Two 16-year-olds who were expelled from a Lutheran high school because they were suspected of being lesbians have sued the school for invasion of privacy and discrimination.
The lawsuit, filed last week in Riverside County Superior Court, seeks the girls’ re-enrollment at the small California Lutheran High School, unspecified damages and an injunction barring the school from excluding gays and lesbians.
Kirk D. Hanson, an attorney for the girls, said the expulsion traumatized and humiliated them.
“Their entire support network was pulled out from under them because of suspicions about their sexual orientation,” said Hanson, who declined to say whether his clients are lesbians.
The school is on Christmas break until next week, and messages left for school officials Thursday were not immediately returned.
The lawsuit alleges that the school’s principal, Gregory Bork, called the girls into his office, grilled them on their sexual orientation and “coerced” one girl into saying she loved the other.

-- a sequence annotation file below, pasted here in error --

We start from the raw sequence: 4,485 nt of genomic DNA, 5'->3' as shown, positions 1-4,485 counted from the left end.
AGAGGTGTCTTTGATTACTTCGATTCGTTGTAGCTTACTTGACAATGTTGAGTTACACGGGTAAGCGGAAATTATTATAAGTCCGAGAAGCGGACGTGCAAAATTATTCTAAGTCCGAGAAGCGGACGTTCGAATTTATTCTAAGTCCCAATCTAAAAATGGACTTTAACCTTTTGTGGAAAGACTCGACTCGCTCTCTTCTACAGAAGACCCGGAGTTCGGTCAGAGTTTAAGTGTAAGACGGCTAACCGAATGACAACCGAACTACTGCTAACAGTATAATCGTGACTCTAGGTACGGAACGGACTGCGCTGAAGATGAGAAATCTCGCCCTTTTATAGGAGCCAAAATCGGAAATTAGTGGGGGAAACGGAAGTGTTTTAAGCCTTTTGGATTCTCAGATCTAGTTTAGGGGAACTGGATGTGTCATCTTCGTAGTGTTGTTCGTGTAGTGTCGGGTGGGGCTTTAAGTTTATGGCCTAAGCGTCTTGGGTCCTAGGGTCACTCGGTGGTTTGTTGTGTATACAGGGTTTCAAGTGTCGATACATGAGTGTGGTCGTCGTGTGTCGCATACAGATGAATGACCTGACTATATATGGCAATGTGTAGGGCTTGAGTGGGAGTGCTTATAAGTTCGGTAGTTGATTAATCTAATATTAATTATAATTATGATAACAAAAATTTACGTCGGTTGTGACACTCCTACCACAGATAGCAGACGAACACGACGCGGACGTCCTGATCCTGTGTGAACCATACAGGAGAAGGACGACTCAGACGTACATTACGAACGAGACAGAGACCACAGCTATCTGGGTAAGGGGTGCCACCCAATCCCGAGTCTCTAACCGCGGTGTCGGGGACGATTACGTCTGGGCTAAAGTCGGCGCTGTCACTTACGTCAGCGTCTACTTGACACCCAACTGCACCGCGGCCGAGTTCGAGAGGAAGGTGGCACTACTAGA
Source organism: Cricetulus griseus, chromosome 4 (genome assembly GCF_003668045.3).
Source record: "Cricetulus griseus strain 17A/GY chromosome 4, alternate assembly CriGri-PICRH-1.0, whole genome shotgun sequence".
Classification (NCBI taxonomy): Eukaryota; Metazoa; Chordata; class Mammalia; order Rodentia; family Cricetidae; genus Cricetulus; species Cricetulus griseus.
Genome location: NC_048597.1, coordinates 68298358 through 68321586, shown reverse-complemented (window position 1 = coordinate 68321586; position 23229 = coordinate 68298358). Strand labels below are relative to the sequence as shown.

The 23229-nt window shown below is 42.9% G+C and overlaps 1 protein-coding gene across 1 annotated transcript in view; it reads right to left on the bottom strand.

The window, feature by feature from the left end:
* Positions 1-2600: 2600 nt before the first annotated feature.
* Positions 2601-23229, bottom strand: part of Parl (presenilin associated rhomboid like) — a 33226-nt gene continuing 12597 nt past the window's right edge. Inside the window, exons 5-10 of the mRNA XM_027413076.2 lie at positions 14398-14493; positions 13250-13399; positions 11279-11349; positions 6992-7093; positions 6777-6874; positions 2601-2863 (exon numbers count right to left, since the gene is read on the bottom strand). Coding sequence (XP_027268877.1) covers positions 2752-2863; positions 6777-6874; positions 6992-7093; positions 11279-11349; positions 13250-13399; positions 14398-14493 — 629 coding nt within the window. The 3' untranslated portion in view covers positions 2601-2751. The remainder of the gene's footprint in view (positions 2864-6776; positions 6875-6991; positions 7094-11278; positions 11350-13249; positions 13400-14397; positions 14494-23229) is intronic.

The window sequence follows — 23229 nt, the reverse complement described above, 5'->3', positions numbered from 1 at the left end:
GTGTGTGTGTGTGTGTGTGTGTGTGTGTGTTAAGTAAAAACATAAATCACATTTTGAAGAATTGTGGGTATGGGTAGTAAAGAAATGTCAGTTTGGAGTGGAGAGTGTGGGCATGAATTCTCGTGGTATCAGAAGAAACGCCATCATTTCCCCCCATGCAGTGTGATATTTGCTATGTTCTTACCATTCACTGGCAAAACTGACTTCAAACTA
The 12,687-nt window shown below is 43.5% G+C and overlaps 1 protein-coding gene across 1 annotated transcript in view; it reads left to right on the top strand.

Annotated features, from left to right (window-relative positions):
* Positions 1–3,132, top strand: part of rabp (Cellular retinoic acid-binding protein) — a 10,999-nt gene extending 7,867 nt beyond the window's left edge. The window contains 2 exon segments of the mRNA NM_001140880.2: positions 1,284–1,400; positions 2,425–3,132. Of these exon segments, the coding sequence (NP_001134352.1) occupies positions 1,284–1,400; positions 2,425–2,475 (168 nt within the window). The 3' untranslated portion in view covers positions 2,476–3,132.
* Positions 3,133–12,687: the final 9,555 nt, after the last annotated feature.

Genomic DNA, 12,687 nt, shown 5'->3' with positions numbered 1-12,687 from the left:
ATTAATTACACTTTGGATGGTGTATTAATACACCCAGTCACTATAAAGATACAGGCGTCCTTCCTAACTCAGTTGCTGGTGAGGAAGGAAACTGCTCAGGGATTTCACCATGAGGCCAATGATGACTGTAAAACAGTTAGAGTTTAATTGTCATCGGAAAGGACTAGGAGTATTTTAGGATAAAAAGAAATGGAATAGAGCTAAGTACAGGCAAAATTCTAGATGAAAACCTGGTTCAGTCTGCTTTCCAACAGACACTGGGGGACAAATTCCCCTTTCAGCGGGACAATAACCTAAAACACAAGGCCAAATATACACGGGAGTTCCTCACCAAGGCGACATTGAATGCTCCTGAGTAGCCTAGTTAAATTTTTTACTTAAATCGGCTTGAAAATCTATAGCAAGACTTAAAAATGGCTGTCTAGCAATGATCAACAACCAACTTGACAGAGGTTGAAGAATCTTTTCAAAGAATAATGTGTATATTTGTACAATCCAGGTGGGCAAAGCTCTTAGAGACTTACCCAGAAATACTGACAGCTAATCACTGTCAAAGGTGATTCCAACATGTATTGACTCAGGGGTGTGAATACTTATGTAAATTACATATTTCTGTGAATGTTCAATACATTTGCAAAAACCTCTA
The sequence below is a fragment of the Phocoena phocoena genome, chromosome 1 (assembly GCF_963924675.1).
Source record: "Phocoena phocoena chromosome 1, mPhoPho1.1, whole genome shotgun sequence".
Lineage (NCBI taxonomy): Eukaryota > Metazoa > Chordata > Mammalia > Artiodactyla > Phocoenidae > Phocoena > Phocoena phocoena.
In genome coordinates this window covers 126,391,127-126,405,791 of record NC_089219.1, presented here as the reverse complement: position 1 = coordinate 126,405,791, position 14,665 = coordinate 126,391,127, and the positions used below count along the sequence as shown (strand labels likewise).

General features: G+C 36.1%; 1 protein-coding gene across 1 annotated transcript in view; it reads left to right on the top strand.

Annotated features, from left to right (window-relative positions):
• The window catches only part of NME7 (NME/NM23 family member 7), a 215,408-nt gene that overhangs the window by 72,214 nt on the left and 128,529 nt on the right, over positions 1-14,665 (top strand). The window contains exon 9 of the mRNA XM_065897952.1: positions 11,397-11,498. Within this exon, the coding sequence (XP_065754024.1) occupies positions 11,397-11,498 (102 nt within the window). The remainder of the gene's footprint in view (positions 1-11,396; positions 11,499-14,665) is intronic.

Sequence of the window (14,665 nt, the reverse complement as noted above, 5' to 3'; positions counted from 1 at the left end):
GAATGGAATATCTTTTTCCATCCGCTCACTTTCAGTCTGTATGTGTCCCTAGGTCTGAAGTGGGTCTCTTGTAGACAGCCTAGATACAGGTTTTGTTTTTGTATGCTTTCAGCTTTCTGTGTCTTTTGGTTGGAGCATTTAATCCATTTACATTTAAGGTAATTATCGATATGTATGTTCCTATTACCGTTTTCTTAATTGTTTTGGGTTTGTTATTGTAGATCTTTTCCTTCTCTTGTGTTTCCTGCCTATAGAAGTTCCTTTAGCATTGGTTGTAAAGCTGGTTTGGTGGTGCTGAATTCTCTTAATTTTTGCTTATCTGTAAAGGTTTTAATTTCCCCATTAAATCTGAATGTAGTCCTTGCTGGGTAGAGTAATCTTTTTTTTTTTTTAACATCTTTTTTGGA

The next day, the lawsuit says, Bork told the girls’ parents they could not stay at the school with “those feelings.” In a Sept. 12 letter to the parents, Bork acknowledged that officials had seen no physical contact between the girls but said their friendship was “uncharacteristic of normal girl relationships and more characteristic of a lesbian one.”
“Such a relationship violates our Christian Code of Conduct,” Bork wrote in his letter, which was included as an exhibit in the lawsuit. He called the girls’ behavior “scandalous” and “immoral.”
Hanson said the 142-student school in Wildomar, Calif., must comply with state civil rights laws because it functions as a business by collecting tuition.
“There’s a lot of hypocrisy going on here,” Hanson said. “The school is claiming the girls were expelled because their conduct wasn’t within the Christian code. But at the same time, (the school) has students who aren’t Christians and are even Jewish.”